TOMMY HAAS: Boris was my idol when I was young, obviously. I watched him play Wimbledon when I was seven years old. Yeah, I mean, he was one of the reasons why I wanted to become a professional tennis player. Now he's not so much my idol anymore. He's a friend of mine. He helps me out if I need some tips for the way I play or if I have some questions to ask him, what tournament schedule, whatever it is, I feel like I can come to him, and he'll give me his best advice and help me out. That's a great feeling to have. Other than that, he's a team chef for the Davis Cup team. Hopefully he's going to stay there for a long time. We have a great few more years to come.
Q. You started the year at No. 28. Now you're No. 11. What part of your game has improved most? What are you doing now that you weren't doing a year ago?
TOMMY HAAS: I started the year at 34. What are the differences? Nothing much really. I was very tired at the end of the year last year when I stopped in the middle of November, took a good, three, four weeks off, started to practice again, had a good time with my family, started off the year really well. I switched racquets also. Maybe that was a new happy start for me, new feeling. Obviously, with reaching the finals in Auckland and semifinals in Australian Open gave me confidence. A few weeks after that, I won my first title in Memphis. That was like maybe a little bit too quick after start, too good to be true. A couple weeks later, I didn't get injured. Didn't do much. Had match points in Key Biscayne, where I lost the match. You have to try to stay consistent. I think I've been trying to do that. It's been working out pretty well. Still have a lot to learn, like I've said a lot of times. My game can improve, I think. Just have to wait and see what happens in the future.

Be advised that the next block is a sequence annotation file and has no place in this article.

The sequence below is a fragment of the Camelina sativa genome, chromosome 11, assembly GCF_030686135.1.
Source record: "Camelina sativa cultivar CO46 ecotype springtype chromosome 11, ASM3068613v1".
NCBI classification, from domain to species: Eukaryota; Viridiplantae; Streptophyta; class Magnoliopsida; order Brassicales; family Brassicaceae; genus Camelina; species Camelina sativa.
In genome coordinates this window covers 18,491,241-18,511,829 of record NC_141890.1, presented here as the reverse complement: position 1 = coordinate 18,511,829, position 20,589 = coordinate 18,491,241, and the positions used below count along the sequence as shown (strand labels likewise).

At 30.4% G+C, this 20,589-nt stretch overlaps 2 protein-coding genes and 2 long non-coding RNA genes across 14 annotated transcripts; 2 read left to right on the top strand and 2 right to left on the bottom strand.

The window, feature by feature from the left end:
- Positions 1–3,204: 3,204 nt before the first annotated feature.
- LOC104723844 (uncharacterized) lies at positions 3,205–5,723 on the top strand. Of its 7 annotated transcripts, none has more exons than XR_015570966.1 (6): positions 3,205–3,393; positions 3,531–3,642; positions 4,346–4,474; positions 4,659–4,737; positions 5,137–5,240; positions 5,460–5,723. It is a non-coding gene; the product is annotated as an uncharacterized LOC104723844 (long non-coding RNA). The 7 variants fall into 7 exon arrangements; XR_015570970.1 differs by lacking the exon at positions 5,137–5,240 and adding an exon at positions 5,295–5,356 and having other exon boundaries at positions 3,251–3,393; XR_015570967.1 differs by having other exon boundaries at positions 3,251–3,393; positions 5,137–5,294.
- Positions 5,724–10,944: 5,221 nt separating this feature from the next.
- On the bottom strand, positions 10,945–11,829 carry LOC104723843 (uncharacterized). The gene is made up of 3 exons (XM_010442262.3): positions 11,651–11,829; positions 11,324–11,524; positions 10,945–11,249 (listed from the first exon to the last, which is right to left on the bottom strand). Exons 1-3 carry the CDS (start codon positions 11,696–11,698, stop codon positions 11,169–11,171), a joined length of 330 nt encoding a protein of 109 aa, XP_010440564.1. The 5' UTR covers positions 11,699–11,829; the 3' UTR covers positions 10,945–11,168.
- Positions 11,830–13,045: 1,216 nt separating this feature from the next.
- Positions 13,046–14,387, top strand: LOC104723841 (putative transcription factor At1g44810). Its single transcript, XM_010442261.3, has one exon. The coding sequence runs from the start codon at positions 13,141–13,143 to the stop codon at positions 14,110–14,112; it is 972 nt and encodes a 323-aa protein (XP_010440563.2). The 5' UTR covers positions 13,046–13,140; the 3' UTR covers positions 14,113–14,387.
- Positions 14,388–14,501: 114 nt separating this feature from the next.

TOMMY HAAS: I think coming in, hitting the volleys away, maybe even serve-and-volley, I actually did it one time, got past. Maybe those are things I have to work on. Even during the match, not just in practice. In the match is the time you need to do it. It's not so much in my game. I don't like it so much. But I can work on it.
Q. From what racquet did you switch? What do you like about it?
TOMMY HAAS: I switched from Head to Dunlop. I think it gives me a little more power. It's a very solid racquet, I like it. Otherwise I wouldn't have switched.
Q. Couple of words in German about this match.
TOMMY HAAS: Well, as I said, Thomas is an excellent player. I've always had great matches against him. It was important for me to win the first and second set. I kept the ball in the game, sliced, a lot of mixing it up. It was tight in the third, through to the tiebreaker. I led 4-2. I thought I might have it. Then I didn't close out the match. I missed an easy volley. Then his net cord ball. At the beginning of the fourth, I had a lot of breakpoints I could take advantage of, then he, too. 5-4 a good return, he made a couple of mistakes, that was it.
Q. How are you going to recuperate until tomorrow?
TOMMY HAAS: Massage, stretching, have some good food tonight, and hopefully be fit tomorrow.
Q. No Oktoberfest tonight?
TOMMY HAAS: No, unfortunately. Maybe tomorrow.
Q. What is the relevance of this Cup for you?
TOMMY HAAS: It's a different tournament. Once a year only, and you can only play for those who have qualified, have done well at the Grand Slam tournaments. That's what makes it special. It's like the ATP World Championships, only the best are going. Here, those who have played well at the Grand Slam tournaments play. It's a success to be in the final here.
Q. A final in Hannover would have some different relevance, although there's more money involved here?
TOMMY HAAS: We're not talking about money, as I said. Every time you play a tournament, you want to win, whenever it is. Of course, the ATP World Championships, you can be world champion. Of course, this is something great.
Q. Is there any favorite for the final that you prefer to play?
TOMMY HAAS: No. Both are very unpleasant to play. One is very flat, the other is a left-hander.
Q. One or two years ago at the US Open against Rios, you lost in five. You said that you were lacking power and fitness. Did you do something specifically in order to get there and stand these five-set matches?
TOMMY HAAS: Yeah, it has slightly improved. I had a lot of chances in the fifth, but I have to be a lot fitter.
Q. Mentally or physically?
TOMMY HAAS: The legs, the legs, yes.
End of FastScriptsÃ¢â‚¬Â¦.